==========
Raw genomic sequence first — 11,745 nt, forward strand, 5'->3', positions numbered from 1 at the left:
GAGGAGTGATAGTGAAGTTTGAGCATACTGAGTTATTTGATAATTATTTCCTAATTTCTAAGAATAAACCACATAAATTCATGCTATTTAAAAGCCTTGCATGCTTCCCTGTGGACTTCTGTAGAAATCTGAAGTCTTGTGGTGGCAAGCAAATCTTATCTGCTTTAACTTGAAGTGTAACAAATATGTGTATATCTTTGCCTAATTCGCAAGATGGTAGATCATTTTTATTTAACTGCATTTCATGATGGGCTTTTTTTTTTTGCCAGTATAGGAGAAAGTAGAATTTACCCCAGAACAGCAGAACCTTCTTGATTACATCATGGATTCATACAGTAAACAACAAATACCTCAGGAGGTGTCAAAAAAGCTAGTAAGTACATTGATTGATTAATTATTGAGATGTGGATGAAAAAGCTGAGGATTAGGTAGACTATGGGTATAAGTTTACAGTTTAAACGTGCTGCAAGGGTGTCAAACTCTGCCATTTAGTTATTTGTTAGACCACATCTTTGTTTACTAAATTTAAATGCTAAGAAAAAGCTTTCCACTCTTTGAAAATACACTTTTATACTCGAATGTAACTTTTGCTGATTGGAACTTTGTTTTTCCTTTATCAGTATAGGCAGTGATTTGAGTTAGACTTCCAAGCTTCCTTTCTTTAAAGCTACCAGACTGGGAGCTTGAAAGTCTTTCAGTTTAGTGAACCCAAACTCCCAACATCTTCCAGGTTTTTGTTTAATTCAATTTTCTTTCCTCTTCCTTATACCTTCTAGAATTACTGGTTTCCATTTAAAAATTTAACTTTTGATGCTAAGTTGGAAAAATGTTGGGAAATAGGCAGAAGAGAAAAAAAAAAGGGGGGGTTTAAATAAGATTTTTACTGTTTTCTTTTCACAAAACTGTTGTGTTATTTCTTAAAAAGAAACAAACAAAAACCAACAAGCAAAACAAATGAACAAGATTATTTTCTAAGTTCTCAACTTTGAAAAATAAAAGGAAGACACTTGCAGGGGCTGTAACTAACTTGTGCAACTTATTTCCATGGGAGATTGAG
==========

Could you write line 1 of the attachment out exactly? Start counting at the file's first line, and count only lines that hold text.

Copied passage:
Raw genomic sequence first — 11,745 nt, forward strand, 5'->3', positions numbered from 1 at the left: